In our article, we’ve collected basic UX design principles, and some of them are relevant for UI also. Use the material as the checklist before you start the project or afterward so you can improve your project if needed.
#1 — Think About Real Users Needs
The needs of real users matter, not what you think about it. You may think the design is brilliant, but it means nothing if you don’t belong to a key audience. The very Concept of UX design implies the work of the designer is centered around the “users — product” interaction. It means we should understand if our key audience is satisfied with the product.
UX testing of the product determines if everything is clear for a user while he is using the product, are there any problems with it and why do they occur. During the research, you ask your respondents and carefully watch their actions.
#2 — Explain What Is Going On
People prefer to know what’s going on and what to expect after their actions. So they don’t need to stare at the screen with the breathless expectation: what’s next?! Jacob Nilsen claims that the more predictable the interaction with the product is, the more credence users give to your product. And it leads to a better user experience. Don’t forget about the feedback. It is important.
It is good if users don’t need to guess about the status of the system. They just look at the interface and understand it
The former worker of Apple Bruce Tognazzini
#3 — Follow the Standards With Your Interface
Make your product’s interface look like analogs. Don’t invent the wheel, just follow the patterns. You may think that there is no creativity. So you are right. There is not. But there is care for users. Read our article about the Consistency and Standards principle to understand how it works.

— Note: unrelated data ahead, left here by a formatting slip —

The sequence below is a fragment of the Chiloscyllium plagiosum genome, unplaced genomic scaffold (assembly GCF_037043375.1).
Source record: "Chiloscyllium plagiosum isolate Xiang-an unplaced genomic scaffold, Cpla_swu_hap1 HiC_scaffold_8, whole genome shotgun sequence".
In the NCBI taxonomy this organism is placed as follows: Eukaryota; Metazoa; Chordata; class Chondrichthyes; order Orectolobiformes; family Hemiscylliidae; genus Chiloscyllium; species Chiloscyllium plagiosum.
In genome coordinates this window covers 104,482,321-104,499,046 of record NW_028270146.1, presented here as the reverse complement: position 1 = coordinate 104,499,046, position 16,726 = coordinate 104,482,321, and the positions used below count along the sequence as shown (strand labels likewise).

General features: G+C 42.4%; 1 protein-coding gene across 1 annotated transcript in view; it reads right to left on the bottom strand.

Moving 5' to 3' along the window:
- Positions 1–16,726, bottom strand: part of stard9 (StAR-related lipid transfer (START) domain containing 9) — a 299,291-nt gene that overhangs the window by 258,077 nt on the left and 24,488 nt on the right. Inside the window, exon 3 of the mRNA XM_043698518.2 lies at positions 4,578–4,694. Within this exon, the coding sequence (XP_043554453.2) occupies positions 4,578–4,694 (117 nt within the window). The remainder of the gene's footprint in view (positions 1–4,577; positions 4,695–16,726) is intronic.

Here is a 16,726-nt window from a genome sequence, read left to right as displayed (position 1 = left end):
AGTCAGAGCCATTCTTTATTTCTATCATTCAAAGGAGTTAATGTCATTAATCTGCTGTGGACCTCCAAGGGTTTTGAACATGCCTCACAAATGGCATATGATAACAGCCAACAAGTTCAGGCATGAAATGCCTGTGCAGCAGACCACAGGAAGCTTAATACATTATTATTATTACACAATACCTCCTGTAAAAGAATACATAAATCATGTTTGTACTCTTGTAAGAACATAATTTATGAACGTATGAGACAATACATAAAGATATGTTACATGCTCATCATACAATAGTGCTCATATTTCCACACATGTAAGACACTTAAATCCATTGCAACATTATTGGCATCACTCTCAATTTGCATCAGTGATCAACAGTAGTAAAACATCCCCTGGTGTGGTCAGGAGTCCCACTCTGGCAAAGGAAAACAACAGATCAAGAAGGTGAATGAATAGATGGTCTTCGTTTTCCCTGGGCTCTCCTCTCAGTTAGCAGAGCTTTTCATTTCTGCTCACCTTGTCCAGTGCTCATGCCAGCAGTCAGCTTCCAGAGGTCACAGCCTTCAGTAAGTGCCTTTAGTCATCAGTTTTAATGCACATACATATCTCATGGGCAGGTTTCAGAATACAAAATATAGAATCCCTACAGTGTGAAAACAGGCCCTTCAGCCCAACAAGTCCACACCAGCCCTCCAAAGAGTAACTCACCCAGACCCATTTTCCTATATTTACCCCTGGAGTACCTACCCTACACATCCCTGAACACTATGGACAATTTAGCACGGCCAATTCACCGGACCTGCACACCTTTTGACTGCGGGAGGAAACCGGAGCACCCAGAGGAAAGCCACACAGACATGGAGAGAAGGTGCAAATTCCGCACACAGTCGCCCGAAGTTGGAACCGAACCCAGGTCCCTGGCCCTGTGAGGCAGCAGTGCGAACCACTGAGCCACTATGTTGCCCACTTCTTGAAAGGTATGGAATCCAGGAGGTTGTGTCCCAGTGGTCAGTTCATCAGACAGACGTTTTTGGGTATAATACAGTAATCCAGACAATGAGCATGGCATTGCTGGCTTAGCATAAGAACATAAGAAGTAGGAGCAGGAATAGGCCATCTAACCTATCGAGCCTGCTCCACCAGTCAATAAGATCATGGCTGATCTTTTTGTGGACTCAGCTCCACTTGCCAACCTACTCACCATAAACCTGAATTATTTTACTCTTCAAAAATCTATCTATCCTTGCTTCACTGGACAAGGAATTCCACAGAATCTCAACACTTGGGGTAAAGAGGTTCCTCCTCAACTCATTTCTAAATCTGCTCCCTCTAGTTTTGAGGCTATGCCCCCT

The more users know the interface, the faster they use your service. They don’t have to learn how to use your product, no one wants to waste time. Ben Schneiderman and Jakob Nielsen believe that the easy start and the interface consistency improve user experience. And Bruce Tognazzini adds: “Fashion [and beauty] must not win over usability.”
#4 — Prevent the Mistakes
Sometimes error messages that the user sees when interacting with the product are not the real error messages. Often they just show the user the system he is using:
- is not flexible enough to do what the user needs
- is not smart enough to show the borders of user’s actions
- is arrogant enough to think that the user is a fool and can be pushed around
There are 2 types of mistakes: bloopers and real mistakes
- bloopers happen through bad lookout and inattention